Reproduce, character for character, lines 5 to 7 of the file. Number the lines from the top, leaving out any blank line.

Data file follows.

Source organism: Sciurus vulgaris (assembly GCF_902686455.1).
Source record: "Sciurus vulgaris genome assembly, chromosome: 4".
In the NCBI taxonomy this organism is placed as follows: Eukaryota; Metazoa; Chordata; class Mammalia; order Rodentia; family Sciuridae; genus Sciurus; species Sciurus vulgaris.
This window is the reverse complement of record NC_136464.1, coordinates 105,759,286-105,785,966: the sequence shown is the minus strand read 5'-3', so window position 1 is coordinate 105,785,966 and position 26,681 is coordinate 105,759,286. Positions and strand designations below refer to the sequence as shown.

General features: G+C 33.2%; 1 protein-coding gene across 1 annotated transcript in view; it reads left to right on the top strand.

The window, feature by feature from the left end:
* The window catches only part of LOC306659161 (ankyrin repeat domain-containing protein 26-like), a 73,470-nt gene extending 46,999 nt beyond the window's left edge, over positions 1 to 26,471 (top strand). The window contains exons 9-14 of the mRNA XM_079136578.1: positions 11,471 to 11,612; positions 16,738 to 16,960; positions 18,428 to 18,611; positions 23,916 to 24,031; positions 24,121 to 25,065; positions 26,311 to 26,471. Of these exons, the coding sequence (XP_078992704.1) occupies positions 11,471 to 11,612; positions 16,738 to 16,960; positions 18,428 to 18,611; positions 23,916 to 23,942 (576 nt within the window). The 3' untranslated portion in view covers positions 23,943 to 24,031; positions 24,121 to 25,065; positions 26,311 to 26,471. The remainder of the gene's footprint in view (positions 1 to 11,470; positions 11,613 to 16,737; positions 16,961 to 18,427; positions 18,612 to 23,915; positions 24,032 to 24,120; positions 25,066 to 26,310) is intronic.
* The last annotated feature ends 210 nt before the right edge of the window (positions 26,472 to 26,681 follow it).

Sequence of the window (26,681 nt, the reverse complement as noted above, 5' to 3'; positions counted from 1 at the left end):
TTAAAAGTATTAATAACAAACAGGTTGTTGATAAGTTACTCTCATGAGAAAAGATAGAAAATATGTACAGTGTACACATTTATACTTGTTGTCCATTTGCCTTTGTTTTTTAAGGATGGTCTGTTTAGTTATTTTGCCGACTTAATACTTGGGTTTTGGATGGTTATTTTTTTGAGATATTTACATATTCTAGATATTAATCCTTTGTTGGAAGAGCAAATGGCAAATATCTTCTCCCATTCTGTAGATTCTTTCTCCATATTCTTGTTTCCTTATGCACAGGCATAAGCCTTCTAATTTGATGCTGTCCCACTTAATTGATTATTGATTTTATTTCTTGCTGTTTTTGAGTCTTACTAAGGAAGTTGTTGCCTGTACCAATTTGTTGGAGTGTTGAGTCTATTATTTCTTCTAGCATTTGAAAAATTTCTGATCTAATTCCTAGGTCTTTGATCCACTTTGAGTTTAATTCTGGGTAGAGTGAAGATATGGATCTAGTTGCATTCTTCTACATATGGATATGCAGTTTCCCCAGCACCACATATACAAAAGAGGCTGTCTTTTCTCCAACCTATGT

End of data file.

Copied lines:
General features: G+C 33.2%; 1 protein-coding gene across 1 annotated transcript in view; it reads left to right on the top strand.

The window, feature by feature from the left end:
* The window catches only part of LOC306659161 (ankyrin repeat domain-containing protein 26-like), a 73,470-nt gene extending 46,999 nt beyond the window's left edge, over positions 1 to 26,471 (top strand). The window contains exons 9-14 of the mRNA XM_079136578.1: positions 11,471 to 11,612; positions 16,738 to 16,960; positions 18,428 to 18,611; positions 23,916 to 24,031; positions 24,121 to 25,065; positions 26,311 to 26,471. Of these exons, the coding sequence (XP_078992704.1) occupies positions 11,471 to 11,612; positions 16,738 to 16,960; positions 18,428 to 18,611; positions 23,916 to 23,942 (576 nt within the window). The 3' untranslated portion in view covers positions 23,943 to 24,031; positions 24,121 to 25,065; positions 26,311 to 26,471. The remainder of the gene's footprint in view (positions 1 to 11,470; positions 11,613 to 16,737; positions 16,961 to 18,427; positions 18,612 to 23,915; positions 24,032 to 24,120; positions 25,066 to 26,310) is intronic.